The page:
I currently run my roller hockey school out of this factory. I come an hour and a half before practice in order for me to set up the boards so that we can have, what I consider, somewhat of a normal practice. Additionally, I have invited adults to come twice a week to simply play. Now we have a place to play, a place where we can practice, and a place that I can grow the sport of roller hockey in Kharkiv.
The next problem is hockey rollerblades. There is currently one store in all of Ukraine that sells hockey rollerblades. They are expensive, and when parents, and young ice hockey players see the prices, they are immediately turned away. It appears that all the hard work that I am putting into this hangs on, at this point, to one simple ingredient, rollerblades. If I am able to provide willing kids, teenagers, and young adults with rollerblades, then I will be able to put together not only an adult team to participate in the Ukrainian National Roller Hockey Championships (attracting 18-22 year old hockey players) and perhaps make the National Team, but to provide children and teenagers with the opportunity to join the sport. We are currently working with cities around Ukraine to grow the sport at the youth level, and are organizing tournaments this summer for U10, U13, and U16. It is one thing to play roller hockey, but it is another thing to work toward competing with various teams around Ukraine, and this is what I have set out to do. Not only make roller hockey popular in Kharkiv, but to popularize the sport throughout the country.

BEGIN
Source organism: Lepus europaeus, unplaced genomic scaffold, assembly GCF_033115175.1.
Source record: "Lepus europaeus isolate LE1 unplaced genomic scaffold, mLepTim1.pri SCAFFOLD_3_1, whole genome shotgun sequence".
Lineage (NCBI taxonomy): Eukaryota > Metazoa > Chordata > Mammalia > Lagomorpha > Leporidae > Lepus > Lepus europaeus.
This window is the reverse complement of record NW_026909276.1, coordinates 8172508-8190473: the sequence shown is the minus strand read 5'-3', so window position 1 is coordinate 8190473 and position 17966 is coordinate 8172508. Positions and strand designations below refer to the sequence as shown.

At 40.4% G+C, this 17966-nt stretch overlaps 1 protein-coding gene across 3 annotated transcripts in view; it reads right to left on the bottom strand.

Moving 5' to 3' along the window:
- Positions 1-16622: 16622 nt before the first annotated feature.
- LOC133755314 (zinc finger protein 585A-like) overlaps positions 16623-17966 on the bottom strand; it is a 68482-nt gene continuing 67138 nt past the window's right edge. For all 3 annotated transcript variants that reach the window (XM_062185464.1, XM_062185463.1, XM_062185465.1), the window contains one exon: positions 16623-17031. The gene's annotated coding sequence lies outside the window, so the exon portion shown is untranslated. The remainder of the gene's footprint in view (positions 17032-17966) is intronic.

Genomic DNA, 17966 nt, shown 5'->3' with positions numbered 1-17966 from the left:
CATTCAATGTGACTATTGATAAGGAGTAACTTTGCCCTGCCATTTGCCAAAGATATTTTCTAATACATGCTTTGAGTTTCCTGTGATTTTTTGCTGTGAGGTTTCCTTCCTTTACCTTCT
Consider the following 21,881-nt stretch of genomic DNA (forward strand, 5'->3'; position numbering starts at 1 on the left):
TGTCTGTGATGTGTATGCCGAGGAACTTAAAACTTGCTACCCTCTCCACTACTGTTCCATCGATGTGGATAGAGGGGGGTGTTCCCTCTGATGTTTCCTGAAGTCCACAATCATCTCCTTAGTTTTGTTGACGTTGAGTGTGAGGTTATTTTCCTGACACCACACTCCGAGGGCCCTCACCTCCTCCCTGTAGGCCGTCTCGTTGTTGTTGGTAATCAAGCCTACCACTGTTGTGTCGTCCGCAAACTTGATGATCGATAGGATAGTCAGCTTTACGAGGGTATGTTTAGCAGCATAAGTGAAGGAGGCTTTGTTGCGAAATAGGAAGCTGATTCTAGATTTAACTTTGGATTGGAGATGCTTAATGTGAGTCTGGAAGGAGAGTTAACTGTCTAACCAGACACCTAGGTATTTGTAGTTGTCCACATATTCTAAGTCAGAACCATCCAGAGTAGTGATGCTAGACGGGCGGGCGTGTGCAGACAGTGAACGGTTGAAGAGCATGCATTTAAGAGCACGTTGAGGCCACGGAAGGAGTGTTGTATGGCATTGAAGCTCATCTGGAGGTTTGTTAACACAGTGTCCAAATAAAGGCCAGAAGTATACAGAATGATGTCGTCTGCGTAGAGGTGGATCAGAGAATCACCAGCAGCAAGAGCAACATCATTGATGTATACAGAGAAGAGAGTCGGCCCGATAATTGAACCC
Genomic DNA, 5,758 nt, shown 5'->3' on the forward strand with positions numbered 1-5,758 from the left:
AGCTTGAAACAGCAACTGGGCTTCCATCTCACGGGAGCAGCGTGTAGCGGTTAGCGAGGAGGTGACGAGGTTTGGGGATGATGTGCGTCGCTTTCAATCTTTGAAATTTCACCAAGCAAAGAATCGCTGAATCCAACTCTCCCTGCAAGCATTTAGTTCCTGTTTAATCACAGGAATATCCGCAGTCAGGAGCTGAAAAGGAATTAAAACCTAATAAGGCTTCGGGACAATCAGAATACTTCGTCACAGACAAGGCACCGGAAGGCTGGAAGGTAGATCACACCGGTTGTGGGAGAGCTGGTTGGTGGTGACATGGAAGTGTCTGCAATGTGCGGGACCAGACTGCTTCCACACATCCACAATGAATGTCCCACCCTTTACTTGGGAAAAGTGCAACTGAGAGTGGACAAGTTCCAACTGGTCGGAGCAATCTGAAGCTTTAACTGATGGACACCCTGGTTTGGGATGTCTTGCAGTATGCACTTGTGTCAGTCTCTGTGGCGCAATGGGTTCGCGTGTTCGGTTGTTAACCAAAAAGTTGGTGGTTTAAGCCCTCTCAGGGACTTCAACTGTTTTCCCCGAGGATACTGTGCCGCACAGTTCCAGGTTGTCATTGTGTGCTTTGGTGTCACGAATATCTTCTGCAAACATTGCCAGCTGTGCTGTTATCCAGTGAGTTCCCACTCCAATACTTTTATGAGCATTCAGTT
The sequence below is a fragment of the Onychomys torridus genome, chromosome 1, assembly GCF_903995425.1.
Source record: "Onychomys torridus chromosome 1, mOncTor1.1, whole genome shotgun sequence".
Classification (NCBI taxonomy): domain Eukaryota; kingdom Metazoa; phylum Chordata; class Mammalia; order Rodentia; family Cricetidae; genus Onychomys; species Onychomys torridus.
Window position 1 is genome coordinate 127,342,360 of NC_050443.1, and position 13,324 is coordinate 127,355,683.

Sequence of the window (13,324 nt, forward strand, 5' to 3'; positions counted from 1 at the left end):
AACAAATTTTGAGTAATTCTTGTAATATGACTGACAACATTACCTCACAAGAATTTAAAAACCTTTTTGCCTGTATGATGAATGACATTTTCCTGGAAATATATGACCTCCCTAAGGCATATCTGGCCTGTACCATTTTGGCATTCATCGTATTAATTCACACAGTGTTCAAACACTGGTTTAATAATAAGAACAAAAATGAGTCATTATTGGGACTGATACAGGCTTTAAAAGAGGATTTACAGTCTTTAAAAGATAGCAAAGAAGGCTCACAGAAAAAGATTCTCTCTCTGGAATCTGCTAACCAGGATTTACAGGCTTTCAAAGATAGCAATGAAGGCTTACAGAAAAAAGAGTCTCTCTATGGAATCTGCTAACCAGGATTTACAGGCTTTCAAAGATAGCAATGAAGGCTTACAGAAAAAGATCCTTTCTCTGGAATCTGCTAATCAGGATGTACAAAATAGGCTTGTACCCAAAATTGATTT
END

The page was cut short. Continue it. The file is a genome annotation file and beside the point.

I have two streams that I operate on: one being the school that I run, which I focus on children, teenagers, and adults who have never played, and the other being the team that I assemble for Storm Chasers. On both of these levels, I simply want to provide them with the opportunity to play roller hockey.
There is a talent pool at all levels worth pursuing in Kharkiv. In the amateur ice hockey league in Kharkiv, it is forbidden to participate if a player has played professional hockey at anytime in their lives. Therefore, there are a lot of professional hockey players that don't have a place to play, because their career is over. Some are young, 22-25 years old, while others are even younger, and had played in the Ukrainian professional league, but for personal reasons, have decided not to continue. Consequently they don't have a place to play. I have spoken with many of them, and they would like to try, but don't have the funds to purchase rollerblades.
The goal of this fundraising campaign is to grow the sport of roller hockey in Ukraine by providing young ice hockey, and non ice hockey players, aged 8-22, with the possibility of making a transition into roller hockey. My aim is to raise a minimum of $5,000! With the funds, I will purchase as many used rollerblades (that are still in good condition) as possible from Europe, US, and Cadada before purchasing new rollerblades. A portion of the funds, roughly $400, will be used to purchase jerseys for Storm Chasers. In cooperation with the Ukrainian National Roller Hockey Federation, we have worked out a deal with a German roller hockey supplier. With the rollerblades, these young talented ice hockey players will have the opportunity to then play in the Ukrainian National Roller Hockey Championships, and work toward playing on the Ukrainian National Roller Hockey Team. Roller hockey is a great way for ice hockey players to develop their skills in the off season. With your support, we can change the face of hockey in Ukraine!